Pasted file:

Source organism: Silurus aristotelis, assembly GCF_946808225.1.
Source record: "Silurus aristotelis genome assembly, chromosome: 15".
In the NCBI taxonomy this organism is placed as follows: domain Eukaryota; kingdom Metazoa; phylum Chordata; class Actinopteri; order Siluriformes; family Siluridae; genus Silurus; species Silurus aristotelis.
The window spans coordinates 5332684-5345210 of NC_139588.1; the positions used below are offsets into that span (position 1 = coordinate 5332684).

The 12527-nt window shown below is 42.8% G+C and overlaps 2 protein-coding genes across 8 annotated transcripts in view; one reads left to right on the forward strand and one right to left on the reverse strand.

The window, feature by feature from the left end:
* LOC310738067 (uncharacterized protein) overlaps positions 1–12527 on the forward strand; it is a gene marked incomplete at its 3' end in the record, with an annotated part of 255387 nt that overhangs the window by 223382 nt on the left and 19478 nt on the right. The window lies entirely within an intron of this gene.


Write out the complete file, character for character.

Source organism: Silurus aristotelis, assembly GCF_946808225.1.
Source record: "Silurus aristotelis genome assembly, chromosome: 15".
In the NCBI taxonomy this organism is placed as follows: domain Eukaryota; kingdom Metazoa; phylum Chordata; class Actinopteri; order Siluriformes; family Siluridae; genus Silurus; species Silurus aristotelis.
The window spans coordinates 5332684-5345210 of NC_139588.1; the positions used below are offsets into that span (position 1 = coordinate 5332684).

The 12527-nt window shown below is 42.8% G+C and overlaps 2 protein-coding genes across 8 annotated transcripts in view; one reads left to right on the forward strand and one right to left on the reverse strand.

The window, feature by feature from the left end:
* LOC310738067 (uncharacterized protein) overlaps positions 1–12527 on the forward strand; it is a gene marked incomplete at its 3' end in the record, with an annotated part of 255387 nt that overhangs the window by 223382 nt on the left and 19478 nt on the right. The window lies entirely within an intron of this gene.